Public Opinion Survey Finds That Residents of Long Island Want More Housing Options – Including Downtowns – for Themselves and Their Families

Survey Also Compares Public Attitudes on Housing among Residents of Long Island and of Nearby Suburbs In New York, New Jersey, and Connecticut

Garden City, NY – December 16, 2015
– A public opinion survey, released today by the Long  Island Index, explores attitudes about housing options and their affordability among residents of Long Island and compares them with those of other nearby suburbs. The survey results are contained in a Long Island Index report titled “Housing Choice and Affordability on Long Island & Beyond: A Survey of Suburban NY Metro Area Residents”. They reveal the following opinions of residents of Long Island and of those of other metro area suburbs in New York, New Jersey, and Connecticut.

 (1)  The concerns of Long Islanders differ from their suburban neighbors in telling ways.

  • Long Islanders are significantly more worried about young people leaving. 72% of Long Islanders rate young people leaving as a very or extremely serious problem compared to 44% of NJ residents and 50% of residents in the NY/CT northern suburbs.
  • Long Islanders are significantly more worried about the lack of affordable housing. 60% of Long Island residents said the lack of affordable housing is a very or extremely serious problem compared to 49% of those in the NY/CT northern suburbs and 47% of residents of the NJ suburbs.
  • Concerns about paying their monthly housing costs have reached an all-time high for Long Islanders. 62% of Long Island residents say that it is somewhat or very difficult to pay the rent compared to 52% of NJ and 58% of NY/CT residents. Over the last 10 years, the number of Long Islanders who say it is difficult to meet their monthly housing costs has risen steadily from 47% in 2004 to the current all-time high of 62% in 2015.”

(2)  There is a sea change afoot in what Long Islanders prefer in terms of housing options.

  • While the single-family home has always been king on Long Island and only a relatively small percentage live in other housing options, Long Islanders are looking for something quite different in the very near future. Today 15% of Long Islanders live in an apartment, condo or townhouse, but in 5 years 29% said they want to live in one of these options.

(3)    Long Islanders embrace change.

  • There is majority support for solutions that would make housing more affordable. This included 62% of Long Islanders who support changing zoning laws to make it easier to install a rental apartment in a single-family home.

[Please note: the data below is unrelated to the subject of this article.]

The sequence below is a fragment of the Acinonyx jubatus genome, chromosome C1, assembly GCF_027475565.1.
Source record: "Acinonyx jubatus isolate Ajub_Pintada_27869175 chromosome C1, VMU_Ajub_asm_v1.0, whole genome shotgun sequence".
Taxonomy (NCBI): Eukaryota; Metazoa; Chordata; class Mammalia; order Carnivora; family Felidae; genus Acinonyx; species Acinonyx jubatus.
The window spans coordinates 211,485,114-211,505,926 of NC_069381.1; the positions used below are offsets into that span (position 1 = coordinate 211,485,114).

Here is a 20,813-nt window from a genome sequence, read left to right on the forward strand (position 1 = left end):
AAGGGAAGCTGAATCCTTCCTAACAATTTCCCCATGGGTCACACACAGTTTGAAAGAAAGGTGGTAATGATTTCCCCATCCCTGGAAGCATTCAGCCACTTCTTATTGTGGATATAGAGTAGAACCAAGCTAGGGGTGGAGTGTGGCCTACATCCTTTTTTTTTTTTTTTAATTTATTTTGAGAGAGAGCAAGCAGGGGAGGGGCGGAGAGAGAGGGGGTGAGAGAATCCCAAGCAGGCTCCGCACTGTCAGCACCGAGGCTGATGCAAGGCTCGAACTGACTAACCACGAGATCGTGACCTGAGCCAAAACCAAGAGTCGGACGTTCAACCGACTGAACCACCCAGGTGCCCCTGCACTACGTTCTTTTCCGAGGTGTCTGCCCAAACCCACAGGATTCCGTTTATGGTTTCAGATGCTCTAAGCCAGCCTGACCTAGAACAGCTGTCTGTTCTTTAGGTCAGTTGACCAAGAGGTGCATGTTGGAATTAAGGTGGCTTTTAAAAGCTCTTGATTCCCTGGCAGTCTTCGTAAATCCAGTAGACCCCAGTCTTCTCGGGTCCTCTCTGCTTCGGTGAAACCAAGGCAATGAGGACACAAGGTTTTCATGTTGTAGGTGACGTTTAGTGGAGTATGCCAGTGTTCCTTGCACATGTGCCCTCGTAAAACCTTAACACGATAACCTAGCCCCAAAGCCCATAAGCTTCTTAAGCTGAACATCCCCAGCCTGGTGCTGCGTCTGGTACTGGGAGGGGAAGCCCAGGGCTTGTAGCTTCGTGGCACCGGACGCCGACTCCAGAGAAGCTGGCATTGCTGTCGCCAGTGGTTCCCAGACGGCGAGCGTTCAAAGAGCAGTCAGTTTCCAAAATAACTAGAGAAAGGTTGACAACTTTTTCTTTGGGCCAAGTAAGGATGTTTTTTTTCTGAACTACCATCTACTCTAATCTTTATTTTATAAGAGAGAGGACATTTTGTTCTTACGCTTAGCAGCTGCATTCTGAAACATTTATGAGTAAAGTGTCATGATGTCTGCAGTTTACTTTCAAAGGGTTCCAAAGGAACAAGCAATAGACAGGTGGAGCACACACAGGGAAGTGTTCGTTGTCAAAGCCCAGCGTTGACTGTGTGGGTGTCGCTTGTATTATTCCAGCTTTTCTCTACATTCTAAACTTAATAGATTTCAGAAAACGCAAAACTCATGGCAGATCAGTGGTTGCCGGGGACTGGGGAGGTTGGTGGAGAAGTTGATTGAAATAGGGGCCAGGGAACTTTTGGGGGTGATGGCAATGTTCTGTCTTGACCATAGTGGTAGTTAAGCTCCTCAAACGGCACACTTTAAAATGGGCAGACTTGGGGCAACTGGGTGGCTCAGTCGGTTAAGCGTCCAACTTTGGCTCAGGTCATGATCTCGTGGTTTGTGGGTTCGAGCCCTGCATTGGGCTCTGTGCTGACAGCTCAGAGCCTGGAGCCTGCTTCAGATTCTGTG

• There is also broad support for making local downtowns more residential. A majority of residents supported raising height limits in local downtowns to build apartments. This proposal is especially popular among young Long Island residents: 70% of those aged 18-34 support this kind of change.
  • A majority (51%) of Long Island residents aged 18-34 can imagine themselves or a family member living in a local downtown area. There is also majority support for building new multi-level parking garages in local downtowns.

The report and the survey were commissioned by the Long Island Index, a project of the Rauch Foundation. The report was prepared by Professor Leonie Huddy in the Department of Political Science at Stony Brook University; the survey was conducted by Princeton Survey Research Associates. The survey reflects telephone interviews conducted in the fall of 2015 by cell phone and landline with a randomly selected sample of Long Island residents, as well as randomly selected samples of residents in the northern New York and Connecticut suburbs and suburban New Jersey.

“This survey reveals how Long Island has fallen behind its suburban competitors when it comes to addressing housing costs,” said Leonie Huddy, Professor of Political Science at Stony Brook University. “As a result, more and more Long Islanders are forced to leave the communities that they cherish.”

“This study shows that Long Islanders want more of the housing choices that their suburban neighbors have and that they support the zoning changes needed to provide it,” said Nancy Rauch Douzinas, President of the Rauch Foundation. “Long Island’s limited housing options have a direct and negative impact on the ability of its economy to grow.”

The full report is available at It includes additional information on the survey’s methodology, as well as the questionnaire and responses.


About the Long Island Index
Now in its 12th year, the Long Island Index is a source of unbiased reliable data for businesses, nonprofits, civic organizations, educators, and townships throughout the region. Funded by the Rauch Foundation, its overarching goals are to measure where we are and show trends over time, encourage regional thinking, compare Long Island’s situation with those in similar regions, increase awareness of issues and their interrelatedness, and inspire Long Islanders to work together to achieve shared goals. The Long Island Index is available for download at; its interactive maps – an online resource with detailed demographic, residential, transportation and educational information – as well as the Build a Better Burb website are also accessible from the Index’s website.

About the Rauch Foundation
The Rauch Foundation ( is a Long Island-based family foundation that invests in ideas and organizations that spark and sustain early success in children and systemic change in our communities. The Foundation was established in 1961 by Louis Rauch and Philip Rauch, Jr. Funding for the Foundation was made possible by the success of the Ideal Corporation, an auto parts manufacturer founded in 1913 by their father, Philip Rauch, Sr.


Media Contact: Danielle Hundt, Rauch Foundation; 516.873.9808 x202